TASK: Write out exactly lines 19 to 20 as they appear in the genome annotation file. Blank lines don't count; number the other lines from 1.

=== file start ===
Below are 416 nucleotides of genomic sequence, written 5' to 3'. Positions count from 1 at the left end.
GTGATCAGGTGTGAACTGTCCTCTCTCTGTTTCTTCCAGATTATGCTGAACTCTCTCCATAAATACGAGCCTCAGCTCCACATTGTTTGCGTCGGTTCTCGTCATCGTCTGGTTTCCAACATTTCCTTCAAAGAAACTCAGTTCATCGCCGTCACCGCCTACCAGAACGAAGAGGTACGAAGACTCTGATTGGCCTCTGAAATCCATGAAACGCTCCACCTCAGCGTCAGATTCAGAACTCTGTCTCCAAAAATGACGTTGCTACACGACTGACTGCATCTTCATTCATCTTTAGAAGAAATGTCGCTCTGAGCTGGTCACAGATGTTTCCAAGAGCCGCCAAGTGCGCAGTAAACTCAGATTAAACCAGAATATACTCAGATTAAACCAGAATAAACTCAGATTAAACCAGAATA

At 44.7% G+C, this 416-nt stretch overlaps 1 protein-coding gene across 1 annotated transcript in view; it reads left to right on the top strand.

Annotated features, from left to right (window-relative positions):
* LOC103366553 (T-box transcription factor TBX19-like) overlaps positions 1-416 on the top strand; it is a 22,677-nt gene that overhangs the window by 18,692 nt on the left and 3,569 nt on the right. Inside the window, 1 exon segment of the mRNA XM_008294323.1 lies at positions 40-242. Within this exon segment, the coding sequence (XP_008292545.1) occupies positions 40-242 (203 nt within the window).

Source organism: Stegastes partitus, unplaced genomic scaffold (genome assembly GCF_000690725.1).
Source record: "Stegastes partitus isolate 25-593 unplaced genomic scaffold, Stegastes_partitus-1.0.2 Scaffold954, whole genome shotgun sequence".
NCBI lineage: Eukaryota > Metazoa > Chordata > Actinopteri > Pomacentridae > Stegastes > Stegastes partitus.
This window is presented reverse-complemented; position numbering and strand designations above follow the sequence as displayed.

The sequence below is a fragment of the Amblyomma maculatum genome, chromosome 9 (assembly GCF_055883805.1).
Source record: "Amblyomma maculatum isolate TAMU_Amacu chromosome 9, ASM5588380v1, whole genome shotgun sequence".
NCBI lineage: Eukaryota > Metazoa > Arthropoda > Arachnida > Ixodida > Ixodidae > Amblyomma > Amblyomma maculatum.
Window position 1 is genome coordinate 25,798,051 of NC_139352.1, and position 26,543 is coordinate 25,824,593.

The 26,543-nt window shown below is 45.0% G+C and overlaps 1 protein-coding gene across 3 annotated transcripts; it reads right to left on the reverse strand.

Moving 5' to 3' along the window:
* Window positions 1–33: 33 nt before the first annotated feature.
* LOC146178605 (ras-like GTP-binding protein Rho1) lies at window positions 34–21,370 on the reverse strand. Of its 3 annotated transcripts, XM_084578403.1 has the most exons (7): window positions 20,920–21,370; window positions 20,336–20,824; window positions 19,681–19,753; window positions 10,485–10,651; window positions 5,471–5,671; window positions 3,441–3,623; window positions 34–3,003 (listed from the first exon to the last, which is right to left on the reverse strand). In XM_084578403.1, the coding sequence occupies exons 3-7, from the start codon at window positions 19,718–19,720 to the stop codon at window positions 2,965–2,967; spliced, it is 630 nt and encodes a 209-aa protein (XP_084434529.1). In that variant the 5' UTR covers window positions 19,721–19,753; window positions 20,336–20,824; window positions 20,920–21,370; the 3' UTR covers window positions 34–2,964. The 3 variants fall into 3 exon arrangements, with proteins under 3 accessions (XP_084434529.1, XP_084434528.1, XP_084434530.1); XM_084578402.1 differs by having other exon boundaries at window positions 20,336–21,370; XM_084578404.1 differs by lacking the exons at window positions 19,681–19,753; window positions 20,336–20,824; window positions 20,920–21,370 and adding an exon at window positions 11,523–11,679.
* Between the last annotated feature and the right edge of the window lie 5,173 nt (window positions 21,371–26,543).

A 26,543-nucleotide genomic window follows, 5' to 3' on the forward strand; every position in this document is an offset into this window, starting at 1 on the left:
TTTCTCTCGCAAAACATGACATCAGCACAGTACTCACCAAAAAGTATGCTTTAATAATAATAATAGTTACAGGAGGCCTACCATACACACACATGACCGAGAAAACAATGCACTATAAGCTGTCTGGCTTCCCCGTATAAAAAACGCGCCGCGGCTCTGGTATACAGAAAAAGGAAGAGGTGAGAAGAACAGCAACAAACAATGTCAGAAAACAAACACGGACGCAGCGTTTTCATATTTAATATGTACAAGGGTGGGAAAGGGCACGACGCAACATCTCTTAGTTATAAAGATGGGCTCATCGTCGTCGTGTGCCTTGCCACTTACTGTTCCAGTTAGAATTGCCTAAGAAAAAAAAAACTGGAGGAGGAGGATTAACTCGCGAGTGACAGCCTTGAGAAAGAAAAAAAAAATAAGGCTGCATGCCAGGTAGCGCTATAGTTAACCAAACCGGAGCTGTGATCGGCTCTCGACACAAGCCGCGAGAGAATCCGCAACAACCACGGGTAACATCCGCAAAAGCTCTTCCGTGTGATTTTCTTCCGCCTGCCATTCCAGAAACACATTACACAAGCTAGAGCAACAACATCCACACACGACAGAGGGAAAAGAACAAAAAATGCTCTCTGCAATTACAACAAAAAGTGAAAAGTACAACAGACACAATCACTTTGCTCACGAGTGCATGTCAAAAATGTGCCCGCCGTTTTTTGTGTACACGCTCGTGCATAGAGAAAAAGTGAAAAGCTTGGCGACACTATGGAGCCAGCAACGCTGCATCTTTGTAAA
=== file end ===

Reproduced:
A 26,543-nucleotide genomic window follows, 5' to 3' on the forward strand; every position in this document is an offset into this window, starting at 1 on the left:
TTTCTCTCGCAAAACATGACATCAGCACAGTACTCACCAAAAAGTATGCTTTAATAATAATAATAGTTACAGGAGGCCTACCATACACACACATGACCGAGAAAACAATGCACTATAAGCTGTCTGGCTTCCCCGTATAAAAAACGCGCCGCGGCTCTGGTATACAGAAAAAGGAAGAGGTGAGAAGAACAGCAACAAACAATGTCAGAAAACAAACACGGACGCAGCGTTTTCATATTTAATATGTACAAGGGTGGGAAAGGGCACGACGCAACATCTCTTAGTTATAAAGATGGGCTCATCGTCGTCGTGTGCCTTGCCACTTACTGTTCCAGTTAGAATTGCCTAAGAAAAAAAAAACTGGAGGAGGAGGATTAACTCGCGAGTGACAGCCTTGAGAAAGAAAAAAAAAATAAGGCTGCATGCCAGGTAGCGCTATAGTTAACCAAACCGGAGCTGTGATCGGCTCTCGACACAAGCCGCGAGAGAATCCGCAACAACCACGGGTAACATCCGCAAAAGCTCTTCCGTGTGATTTTCTTCCGCCTGCCATTCCAGAAACACATTACACAAGCTAGAGCAACAACATCCACACACGACAGAGGGAAAAGAACAAAAAATGCTCTCTGCAATTACAACAAAAAGTGAAAAGTACAACAGACACAATCACTTTGCTCACGAGTGCATGTCAAAAATGTGCCCGCCGTTTTTTGTGTACACGCTCGTGCATAGAGAAAAAGTGAAAAGCTTGGCGACACTATGGAGCCAGCAACGCTGCATCTTTGTAAA